A beauty salon in Kiev, Ukraine, eschews the traditional gendered salon aesthetic in favor of thick concrete, crudely welded metal, and a monotone palette accented with gold.
By Lauren Mang
Originally published in GRAY magazine Issue 55.
The two-story Balbek Bureau-designed salon Say No Mo veers toward the unexpected with a tonal color scheme and tons of concrete, including this poured-concrete reception desk. Image by Yevhenii Avramenko.
In Kiev, Ukraine, the recently opened salon Say No Mo says “no” to gendered design. The two-level space, imagined by Ukrainian architecture and interior design firm Balbek Bureau, instead veers toward the unexpected with a tonal color scheme and tons of concrete, including a formidable cast-in-situ archway in the entry area. A column clad with gold-hued, polished-stainless-steel panels (a material used on walls throughout the salon to hide imperfections and aesthetically unite different treatment areas) bisects the opening, providing a bright contrast to a poured-concrete reception desk that resembles a stone block. All of the concrete elements sport a broken and chipped surface, which, according to the design team, represents the breaking of gender stereotypes in the beauty industry. “Beauty is most often associated with glamour, gloss, and blush,” says Slava Balbek, lead architect and founder. “Together with the client, we wanted to suggest another image of beauty that is original, non-perfect, and truly unique.”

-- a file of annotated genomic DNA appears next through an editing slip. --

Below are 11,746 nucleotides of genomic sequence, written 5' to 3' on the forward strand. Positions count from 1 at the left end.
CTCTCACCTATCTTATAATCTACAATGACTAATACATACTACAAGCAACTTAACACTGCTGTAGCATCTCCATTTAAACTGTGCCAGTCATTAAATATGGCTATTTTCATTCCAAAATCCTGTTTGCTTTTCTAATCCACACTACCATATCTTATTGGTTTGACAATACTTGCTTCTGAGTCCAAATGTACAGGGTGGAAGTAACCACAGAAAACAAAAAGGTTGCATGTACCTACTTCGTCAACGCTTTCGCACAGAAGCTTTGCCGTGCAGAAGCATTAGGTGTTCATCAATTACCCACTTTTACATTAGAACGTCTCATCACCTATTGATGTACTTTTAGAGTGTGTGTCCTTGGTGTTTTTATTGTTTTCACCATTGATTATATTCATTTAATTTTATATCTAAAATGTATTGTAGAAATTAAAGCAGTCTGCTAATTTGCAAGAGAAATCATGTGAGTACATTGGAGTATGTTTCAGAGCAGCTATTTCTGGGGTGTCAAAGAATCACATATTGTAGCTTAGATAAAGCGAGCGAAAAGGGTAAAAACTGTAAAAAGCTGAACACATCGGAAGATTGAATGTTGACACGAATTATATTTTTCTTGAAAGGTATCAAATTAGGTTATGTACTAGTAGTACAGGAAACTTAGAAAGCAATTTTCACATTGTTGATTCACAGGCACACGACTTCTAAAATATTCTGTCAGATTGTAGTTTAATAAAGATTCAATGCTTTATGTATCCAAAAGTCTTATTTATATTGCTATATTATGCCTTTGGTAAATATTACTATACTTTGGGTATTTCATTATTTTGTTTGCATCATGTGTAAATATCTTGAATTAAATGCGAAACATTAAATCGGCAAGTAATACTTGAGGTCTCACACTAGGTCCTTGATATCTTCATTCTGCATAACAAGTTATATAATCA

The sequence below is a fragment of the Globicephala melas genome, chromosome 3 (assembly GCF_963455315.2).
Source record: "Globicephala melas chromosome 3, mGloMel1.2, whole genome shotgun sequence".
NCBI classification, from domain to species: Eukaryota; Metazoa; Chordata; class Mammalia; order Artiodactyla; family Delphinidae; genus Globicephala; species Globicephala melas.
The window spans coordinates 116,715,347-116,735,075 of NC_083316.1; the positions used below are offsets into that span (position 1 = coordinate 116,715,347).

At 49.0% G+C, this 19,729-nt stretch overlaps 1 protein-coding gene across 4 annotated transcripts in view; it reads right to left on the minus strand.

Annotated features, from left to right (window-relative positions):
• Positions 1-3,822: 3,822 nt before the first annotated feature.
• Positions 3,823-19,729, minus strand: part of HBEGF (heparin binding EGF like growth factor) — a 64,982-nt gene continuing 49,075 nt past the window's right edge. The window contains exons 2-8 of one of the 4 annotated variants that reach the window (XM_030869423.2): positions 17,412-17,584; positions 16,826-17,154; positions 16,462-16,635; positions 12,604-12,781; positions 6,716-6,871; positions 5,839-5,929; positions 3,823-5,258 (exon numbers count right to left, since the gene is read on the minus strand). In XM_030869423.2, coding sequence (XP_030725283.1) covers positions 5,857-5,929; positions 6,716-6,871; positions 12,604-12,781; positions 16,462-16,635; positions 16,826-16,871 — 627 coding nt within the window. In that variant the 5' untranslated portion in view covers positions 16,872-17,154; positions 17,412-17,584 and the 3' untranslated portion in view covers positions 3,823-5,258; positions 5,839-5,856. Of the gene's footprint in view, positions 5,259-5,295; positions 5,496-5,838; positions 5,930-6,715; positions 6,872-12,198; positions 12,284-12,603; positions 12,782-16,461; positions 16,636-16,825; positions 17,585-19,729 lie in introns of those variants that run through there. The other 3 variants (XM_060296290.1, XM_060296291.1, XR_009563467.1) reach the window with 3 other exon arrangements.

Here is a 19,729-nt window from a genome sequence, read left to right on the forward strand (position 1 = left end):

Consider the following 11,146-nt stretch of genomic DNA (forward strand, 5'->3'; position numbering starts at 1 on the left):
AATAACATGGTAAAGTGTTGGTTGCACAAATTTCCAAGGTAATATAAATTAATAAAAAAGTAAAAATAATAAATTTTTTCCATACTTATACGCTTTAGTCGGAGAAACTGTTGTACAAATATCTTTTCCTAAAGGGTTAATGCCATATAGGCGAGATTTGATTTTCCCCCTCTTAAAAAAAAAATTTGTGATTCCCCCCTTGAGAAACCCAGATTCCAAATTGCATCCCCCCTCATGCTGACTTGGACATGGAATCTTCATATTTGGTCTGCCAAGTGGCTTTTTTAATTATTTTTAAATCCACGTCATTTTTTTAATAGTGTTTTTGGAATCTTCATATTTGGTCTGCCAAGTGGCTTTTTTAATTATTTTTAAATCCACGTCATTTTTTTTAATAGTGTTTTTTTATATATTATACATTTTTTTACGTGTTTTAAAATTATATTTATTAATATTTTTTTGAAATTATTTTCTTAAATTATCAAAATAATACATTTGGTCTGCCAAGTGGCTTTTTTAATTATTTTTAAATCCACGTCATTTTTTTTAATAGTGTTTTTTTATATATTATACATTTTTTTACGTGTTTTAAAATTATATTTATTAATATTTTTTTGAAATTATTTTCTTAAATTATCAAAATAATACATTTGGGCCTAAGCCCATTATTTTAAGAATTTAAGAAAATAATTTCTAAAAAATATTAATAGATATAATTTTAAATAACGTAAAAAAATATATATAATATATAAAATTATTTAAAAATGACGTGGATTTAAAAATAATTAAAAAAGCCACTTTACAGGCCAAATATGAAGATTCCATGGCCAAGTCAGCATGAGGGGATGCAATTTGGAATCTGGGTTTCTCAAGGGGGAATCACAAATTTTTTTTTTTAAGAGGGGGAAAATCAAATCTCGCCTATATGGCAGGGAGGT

Sleek yet plush furnishings in the lounge area. Image by Yevhenii Avramenko.
The main floor’s black-metal-plated bar offers clients a spot to get a manicure and unwind with a cocktail (the salon pours everything from specialty drinks and bubbly to tea), and lends a raw, industrial look to the space with its prominently welded seams. The nearby pedicure zone is light and bright, with gold accents from details including a freestanding washbasin crafted from two Soviet-era baby bathtubs. During construction of the nail art area, the designers unearthed another basin and preserved it, filling the 6-and-a-half-foot-deep tub with blue-colored balls.